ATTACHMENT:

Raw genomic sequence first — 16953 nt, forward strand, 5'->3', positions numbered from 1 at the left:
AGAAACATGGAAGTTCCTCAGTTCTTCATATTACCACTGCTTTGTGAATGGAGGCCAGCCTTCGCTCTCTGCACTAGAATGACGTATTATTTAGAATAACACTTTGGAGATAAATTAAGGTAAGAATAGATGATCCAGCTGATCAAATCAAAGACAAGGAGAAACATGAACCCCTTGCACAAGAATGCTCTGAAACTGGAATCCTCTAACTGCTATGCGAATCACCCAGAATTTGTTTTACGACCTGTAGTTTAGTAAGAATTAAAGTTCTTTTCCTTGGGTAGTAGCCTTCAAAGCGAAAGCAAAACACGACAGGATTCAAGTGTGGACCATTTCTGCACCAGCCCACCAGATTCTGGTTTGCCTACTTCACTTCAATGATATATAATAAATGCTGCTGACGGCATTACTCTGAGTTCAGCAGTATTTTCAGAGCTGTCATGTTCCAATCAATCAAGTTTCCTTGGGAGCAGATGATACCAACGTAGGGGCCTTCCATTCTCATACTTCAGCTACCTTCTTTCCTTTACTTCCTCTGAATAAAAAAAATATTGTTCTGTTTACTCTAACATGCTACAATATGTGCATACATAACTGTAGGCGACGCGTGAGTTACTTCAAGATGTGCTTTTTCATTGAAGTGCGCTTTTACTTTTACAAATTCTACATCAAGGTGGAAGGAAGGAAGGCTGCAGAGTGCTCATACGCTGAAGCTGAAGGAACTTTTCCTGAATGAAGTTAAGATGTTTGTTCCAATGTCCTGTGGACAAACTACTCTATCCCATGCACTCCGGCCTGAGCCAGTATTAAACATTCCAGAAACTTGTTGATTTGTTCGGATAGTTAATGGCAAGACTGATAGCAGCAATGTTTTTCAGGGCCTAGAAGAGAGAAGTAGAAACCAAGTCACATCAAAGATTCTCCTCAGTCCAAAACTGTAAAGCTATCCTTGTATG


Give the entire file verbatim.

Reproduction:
Raw genomic sequence first — 16953 nt, forward strand, 5'->3', positions numbered from 1 at the left:
AGAAACATGGAAGTTCCTCAGTTCTTCATATTACCACTGCTTTGTGAATGGAGGCCAGCCTTCGCTCTCTGCACTAGAATGACGTATTATTTAGAATAACACTTTGGAGATAAATTAAGGTAAGAATAGATGATCCAGCTGATCAAATCAAAGACAAGGAGAAACATGAACCCCTTGCACAAGAATGCTCTGAAACTGGAATCCTCTAACTGCTATGCGAATCACCCAGAATTTGTTTTACGACCTGTAGTTTAGTAAGAATTAAAGTTCTTTTCCTTGGGTAGTAGCCTTCAAAGCGAAAGCAAAACACGACAGGATTCAAGTGTGGACCATTTCTGCACCAGCCCACCAGATTCTGGTTTGCCTACTTCACTTCAATGATATATAATAAATGCTGCTGACGGCATTACTCTGAGTTCAGCAGTATTTTCAGAGCTGTCATGTTCCAATCAATCAAGTTTCCTTGGGAGCAGATGATACCAACGTAGGGGCCTTCCATTCTCATACTTCAGCTACCTTCTTTCCTTTACTTCCTCTGAATAAAAAAAATATTGTTCTGTTTACTCTAACATGCTACAATATGTGCATACATAACTGTAGGCGACGCGTGAGTTACTTCAAGATGTGCTTTTTCATTGAAGTGCGCTTTTACTTTTACAAATTCTACATCAAGGTGGAAGGAAGGAAGGCTGCAGAGTGCTCATACGCTGAAGCTGAAGGAACTTTTCCTGAATGAAGTTAAGATGTTTGTTCCAATGTCCTGTGGACAAACTACTCTATCCCATGCACTCCGGCCTGAGCCAGTATTAAACATTCCAGAAACTTGTTGATTTGTTCGGATAGTTAATGGCAAGACTGATAGCAGCAATGTTTTTCAGGGCCTAGAAGAGAGAAGTAGAAACCAAGTCACATCAAAGATTCTCCTCAGTCCAAAACTGTAAAGCTATCCTTGTATG